Every day at around 4.30 am, the 600 residents of Ara and Keram, neighbouring villages in Jharkhand’s Ranchi district, wake up to a voice that announces the start of the day.
For the next hour or so, everyone in these villages picks up a broom and cleans their surroundings. There is barely any litter, because women have erected 60 contraptions made of bamboo that are used as dustbins. Once that is done, a few tutors conduct classes for children in both villages till they leave for school, while others go about their daily work on their farms.
Once ridden by economic underdevelopment, poverty and alcoholism, these villages today are shining examples of self-reliance. In 2017, when the only public school in the area had just two ‘para’ teachers, residents pooled their money together and appointed two college graduates from their villages to assist students on a monthly stipend of Rs 4,000.
The same year, residents, particularly the women, came together to impose total prohibition when they realised that alcoholism, particularly among the men who consumed locally-made hooch, was ravaging families.
Finally, the residents constructed 700 indigenously-designed loose boulder structures (LBS) check dams worth Rs 1.75 crore. About 180 villagers worked non-stop for 75 days to construct these check-dams to conserve water, recharge groundwater tables and prevent soil erosion. These initiatives were undertaken with little public spending except for the odd implementation of MGNREGA for development works or livelihood generation schemes for poultry farming or fisheries.
In a span of four years, average incomes in the village have risen nearly five times, and besides farming, residents have found opportunities in a variety of works including dairy, poultry and goat farming. Many have their own small retail shops as well.
Underpinning these efforts, which have revolutionised these villages in little less than four years is the revival of gram sabhas (village assembly), where residents regularly discuss and arbitrate on various issues concerning them, long term official engagement, participation of women and the spirit of ‘Shramdaan’ (voluntary participation in development works).
In a recent Mann Ki Baat episode, Prime Minister Narendra Modi even talked about the transformation happening in Ara and Keram.
None of this would have been possible without the intervention of 1999-batch Indian Forest Service officer Siddharth Tripathi, who for the past four and a half years has served as Commissioner, MGNREGA, in Jharkhand.
Finding Solutions to Poverty Alleviation in Jharkhand
With a masters in civil engineering from IIT Roorkee, Siddharth began his tenure in Jharkhand at the turn of the 21st century.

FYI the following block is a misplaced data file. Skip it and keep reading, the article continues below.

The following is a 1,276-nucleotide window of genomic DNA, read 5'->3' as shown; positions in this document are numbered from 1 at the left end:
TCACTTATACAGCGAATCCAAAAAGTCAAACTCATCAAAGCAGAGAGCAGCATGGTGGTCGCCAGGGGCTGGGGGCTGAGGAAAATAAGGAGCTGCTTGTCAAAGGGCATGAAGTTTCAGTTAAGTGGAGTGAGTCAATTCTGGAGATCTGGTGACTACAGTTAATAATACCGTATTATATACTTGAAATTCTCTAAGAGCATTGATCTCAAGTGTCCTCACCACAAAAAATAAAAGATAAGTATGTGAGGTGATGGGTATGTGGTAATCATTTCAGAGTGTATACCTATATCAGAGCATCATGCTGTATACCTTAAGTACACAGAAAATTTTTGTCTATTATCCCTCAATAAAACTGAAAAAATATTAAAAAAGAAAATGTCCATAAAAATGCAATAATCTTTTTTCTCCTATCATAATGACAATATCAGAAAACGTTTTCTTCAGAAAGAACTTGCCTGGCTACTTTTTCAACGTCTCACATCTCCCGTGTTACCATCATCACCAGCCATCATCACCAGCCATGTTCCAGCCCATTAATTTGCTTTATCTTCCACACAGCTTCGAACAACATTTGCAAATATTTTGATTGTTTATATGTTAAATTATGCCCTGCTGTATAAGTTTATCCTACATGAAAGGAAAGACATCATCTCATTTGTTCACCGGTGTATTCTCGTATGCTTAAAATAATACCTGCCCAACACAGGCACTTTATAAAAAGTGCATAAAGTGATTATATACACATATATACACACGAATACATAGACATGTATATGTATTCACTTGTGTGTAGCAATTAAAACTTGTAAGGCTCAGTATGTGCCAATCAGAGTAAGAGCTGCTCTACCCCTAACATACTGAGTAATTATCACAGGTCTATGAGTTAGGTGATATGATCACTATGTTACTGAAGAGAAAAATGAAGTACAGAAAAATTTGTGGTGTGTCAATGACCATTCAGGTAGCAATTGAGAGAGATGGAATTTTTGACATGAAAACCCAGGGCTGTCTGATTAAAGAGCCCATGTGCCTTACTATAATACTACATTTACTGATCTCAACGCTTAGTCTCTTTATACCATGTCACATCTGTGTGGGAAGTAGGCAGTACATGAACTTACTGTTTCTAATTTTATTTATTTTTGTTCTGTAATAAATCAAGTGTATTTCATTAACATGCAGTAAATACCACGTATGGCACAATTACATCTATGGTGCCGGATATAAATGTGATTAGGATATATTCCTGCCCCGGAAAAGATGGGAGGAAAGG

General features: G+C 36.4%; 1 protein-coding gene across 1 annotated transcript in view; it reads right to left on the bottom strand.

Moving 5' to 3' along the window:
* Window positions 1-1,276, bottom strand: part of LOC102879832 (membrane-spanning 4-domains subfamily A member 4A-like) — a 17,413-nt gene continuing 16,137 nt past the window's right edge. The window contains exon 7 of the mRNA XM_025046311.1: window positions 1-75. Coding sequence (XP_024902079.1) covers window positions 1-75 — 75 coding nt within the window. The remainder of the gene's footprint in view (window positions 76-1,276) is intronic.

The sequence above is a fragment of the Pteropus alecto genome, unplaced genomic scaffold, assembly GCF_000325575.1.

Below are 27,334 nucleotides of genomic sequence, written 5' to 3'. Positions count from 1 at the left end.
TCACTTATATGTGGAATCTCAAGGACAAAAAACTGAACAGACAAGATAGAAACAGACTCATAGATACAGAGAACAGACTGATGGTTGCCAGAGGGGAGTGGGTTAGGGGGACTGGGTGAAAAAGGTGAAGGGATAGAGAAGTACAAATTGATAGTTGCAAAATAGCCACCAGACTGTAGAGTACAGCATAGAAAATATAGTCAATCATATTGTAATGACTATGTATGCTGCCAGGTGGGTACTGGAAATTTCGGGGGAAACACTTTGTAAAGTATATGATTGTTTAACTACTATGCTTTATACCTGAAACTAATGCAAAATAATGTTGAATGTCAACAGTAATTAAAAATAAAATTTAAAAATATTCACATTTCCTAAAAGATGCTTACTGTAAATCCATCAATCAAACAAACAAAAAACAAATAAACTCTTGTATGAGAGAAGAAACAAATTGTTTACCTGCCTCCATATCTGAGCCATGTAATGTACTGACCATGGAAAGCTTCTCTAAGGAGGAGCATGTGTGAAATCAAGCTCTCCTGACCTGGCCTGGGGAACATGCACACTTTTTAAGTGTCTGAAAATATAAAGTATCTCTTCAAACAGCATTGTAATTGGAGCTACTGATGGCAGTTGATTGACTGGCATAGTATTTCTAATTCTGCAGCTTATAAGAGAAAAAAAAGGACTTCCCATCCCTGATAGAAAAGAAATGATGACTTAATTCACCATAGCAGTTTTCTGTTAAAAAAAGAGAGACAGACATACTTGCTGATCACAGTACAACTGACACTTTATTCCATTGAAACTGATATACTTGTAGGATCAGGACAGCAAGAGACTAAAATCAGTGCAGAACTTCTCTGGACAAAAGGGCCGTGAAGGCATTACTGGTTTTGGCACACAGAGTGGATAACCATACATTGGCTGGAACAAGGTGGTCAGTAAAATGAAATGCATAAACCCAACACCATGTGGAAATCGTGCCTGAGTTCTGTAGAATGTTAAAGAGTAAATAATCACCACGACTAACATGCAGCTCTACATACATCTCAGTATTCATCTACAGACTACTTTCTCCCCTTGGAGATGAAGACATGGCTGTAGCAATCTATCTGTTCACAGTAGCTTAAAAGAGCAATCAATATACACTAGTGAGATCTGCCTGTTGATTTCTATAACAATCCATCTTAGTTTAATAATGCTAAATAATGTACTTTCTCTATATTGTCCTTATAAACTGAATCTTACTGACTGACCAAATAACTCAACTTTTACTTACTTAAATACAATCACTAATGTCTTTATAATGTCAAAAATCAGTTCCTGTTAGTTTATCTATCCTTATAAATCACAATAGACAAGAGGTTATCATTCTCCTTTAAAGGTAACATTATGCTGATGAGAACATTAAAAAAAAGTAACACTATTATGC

“During my first posting at Chaibasa (West Singhbhum district) back in 2001, I saw grinding poverty for the first time in my life — of the type we only read about in books. As a forest officer traversing through the interiors of the Saranda forest, I saw villages without basic access to drinking water, healthcare, education and nutrition. It was heartbreaking to see such abject poverty up close in these villages,” says Siddharth, speaking to The Better India.
Despite being a civil servant, who was expected to implement various rural development schemes, he had no genuine idea of how to address poverty.
After postings in Chaibasa and Hazaribagh, in January 2004 he was posted as Divisional Forest Officer (DFO) in Koderma.
Based on his administrative experience of dealing with poverty in Chaibasa and Hazaribagh, he began a series of experiments across different villages in Koderma district to develop a model which could one day make them self-reliant instead of being dependent on governments, which had anyway done a shoddy job of ensuring genuine economic development in these parts.
“There was a lot of skepticism amongst my friends, batchmates and colleagues when I discussed my experiments in addressing rural poverty in Jharkhand. They would often ask, ‘Itne Saare Gandhi Kahan Se Aayenge’ (Where will you find so many Mahatma Gandhis to develop India’s 6.5 lakh villages?)” he recalls.
The first village he visited was Chourahi, which is barely 7 km away from the district headquarters of Jhumri Telaiya, the former mica capital of the world. He would meet with its residents (spread across 35 households) every weekend to discuss their requirements. In the first six months he facilitated the construction of a few irrigation wells and introduced some modern farming practices.
But progress was very slow, and further decelerated by the rampant alcoholism in the village.
“Every household was engaged in the manufacturing and distilling of illicit mahua liquor in the confines of their backyard, which was transported in large cans to Jhumri Telaiya where labourers with wages to spend would buy them. I couldn’t convince residents to give up illegal hooch. Unable to see any progress, I gave up this experiment, and moved onto Dhab, a massive village with about 2,000 households known for its mica mines,” recalls Siddharth.
For the next 20 months, he would spend his weekends at the Naxal-affected village, helping reinvigorate the institution of gram sabhas where issues pertaining to the village were discussed and decisions taken on the same, introducing prohibition of liquor and volunteer-driven developmental works.
However, it all came to a halt after the brutal murder of a young teenage boy by members of a high caste community.
“This boy was in a relationship with a girl from another caste, and her family members had murdered and hanged him. The deceased boy’s mother was a widow, and in the FIR charged under Section 302 (murder) of the Indian Penal Code, she had named the girl’s family and pretty much everyone else she had a grudge against in the village. Fearing police action, many residents fled the village for Jhumri Talaiya, while others left for big cities like Mumbai for work and to escape possible jail time. Seeing this exodus, I had to abandon this experiment with a heavy heart. All my efforts had come to nothing,” he recalls.